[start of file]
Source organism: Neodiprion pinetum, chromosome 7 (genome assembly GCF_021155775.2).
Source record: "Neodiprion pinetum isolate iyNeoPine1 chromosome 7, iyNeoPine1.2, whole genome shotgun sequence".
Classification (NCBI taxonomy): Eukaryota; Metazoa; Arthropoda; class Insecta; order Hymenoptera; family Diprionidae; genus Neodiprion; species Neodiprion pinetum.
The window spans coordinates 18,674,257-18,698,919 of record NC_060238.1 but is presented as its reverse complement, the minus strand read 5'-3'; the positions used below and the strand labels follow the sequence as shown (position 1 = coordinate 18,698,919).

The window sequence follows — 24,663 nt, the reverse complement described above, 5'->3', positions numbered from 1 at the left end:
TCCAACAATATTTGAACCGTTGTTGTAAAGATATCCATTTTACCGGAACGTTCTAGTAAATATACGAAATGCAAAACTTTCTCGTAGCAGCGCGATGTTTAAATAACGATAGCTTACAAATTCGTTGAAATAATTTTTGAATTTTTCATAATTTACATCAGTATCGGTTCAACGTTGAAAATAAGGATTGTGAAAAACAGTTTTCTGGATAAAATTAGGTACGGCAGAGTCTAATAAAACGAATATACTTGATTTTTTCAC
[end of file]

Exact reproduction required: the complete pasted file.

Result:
Source organism: Neodiprion pinetum, chromosome 7 (genome assembly GCF_021155775.2).
Source record: "Neodiprion pinetum isolate iyNeoPine1 chromosome 7, iyNeoPine1.2, whole genome shotgun sequence".
Classification (NCBI taxonomy): Eukaryota; Metazoa; Arthropoda; class Insecta; order Hymenoptera; family Diprionidae; genus Neodiprion; species Neodiprion pinetum.
The window spans coordinates 18,674,257-18,698,919 of record NC_060238.1 but is presented as its reverse complement, the minus strand read 5'-3'; the positions used below and the strand labels follow the sequence as shown (position 1 = coordinate 18,698,919).

The window sequence follows — 24,663 nt, the reverse complement described above, 5'->3', positions numbered from 1 at the left end:
TCCAACAATATTTGAACCGTTGTTGTAAAGATATCCATTTTACCGGAACGTTCTAGTAAATATACGAAATGCAAAACTTTCTCGTAGCAGCGCGATGTTTAAATAACGATAGCTTACAAATTCGTTGAAATAATTTTTGAATTTTTCATAATTTACATCAGTATCGGTTCAACGTTGAAAATAAGGATTGTGAAAAACAGTTTTCTGGATAAAATTAGGTACGGCAGAGTCTAATAAAACGAATATACTTGATTTTTTCAC